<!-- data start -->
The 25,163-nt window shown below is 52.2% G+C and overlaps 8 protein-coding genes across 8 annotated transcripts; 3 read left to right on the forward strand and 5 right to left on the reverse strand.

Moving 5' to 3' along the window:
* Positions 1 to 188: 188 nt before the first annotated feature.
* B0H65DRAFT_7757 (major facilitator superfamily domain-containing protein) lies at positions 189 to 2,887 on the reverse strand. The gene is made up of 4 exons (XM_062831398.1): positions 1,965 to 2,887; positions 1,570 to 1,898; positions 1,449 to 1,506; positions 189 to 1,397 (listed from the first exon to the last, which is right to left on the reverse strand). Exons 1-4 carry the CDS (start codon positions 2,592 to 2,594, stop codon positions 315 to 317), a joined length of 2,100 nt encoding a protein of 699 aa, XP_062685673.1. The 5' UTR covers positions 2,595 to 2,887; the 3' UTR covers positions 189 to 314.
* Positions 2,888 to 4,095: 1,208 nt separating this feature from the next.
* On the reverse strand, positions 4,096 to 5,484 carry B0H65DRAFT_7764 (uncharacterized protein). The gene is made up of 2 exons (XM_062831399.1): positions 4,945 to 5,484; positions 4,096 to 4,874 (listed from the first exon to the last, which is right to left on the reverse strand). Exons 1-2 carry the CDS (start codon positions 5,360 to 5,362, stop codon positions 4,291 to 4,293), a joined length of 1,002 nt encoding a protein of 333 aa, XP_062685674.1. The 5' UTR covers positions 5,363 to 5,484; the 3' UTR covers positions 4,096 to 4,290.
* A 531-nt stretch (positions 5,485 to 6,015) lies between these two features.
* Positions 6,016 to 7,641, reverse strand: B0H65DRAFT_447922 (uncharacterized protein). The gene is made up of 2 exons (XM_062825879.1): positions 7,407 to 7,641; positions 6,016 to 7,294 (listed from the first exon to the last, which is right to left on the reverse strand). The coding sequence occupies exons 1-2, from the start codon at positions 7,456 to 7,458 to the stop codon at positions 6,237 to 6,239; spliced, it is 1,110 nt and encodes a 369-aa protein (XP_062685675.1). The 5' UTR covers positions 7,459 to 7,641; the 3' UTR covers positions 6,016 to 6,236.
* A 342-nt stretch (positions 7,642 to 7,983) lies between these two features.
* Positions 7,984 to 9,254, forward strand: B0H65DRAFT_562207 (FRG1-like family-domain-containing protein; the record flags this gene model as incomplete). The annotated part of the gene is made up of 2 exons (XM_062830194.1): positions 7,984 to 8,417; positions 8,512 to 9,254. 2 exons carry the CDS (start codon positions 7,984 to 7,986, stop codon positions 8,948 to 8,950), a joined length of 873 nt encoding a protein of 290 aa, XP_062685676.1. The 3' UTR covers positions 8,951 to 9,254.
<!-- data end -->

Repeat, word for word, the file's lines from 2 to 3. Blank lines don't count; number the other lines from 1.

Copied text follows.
Moving 5' to 3' along the window:
* Positions 1 to 188: 188 nt before the first annotated feature.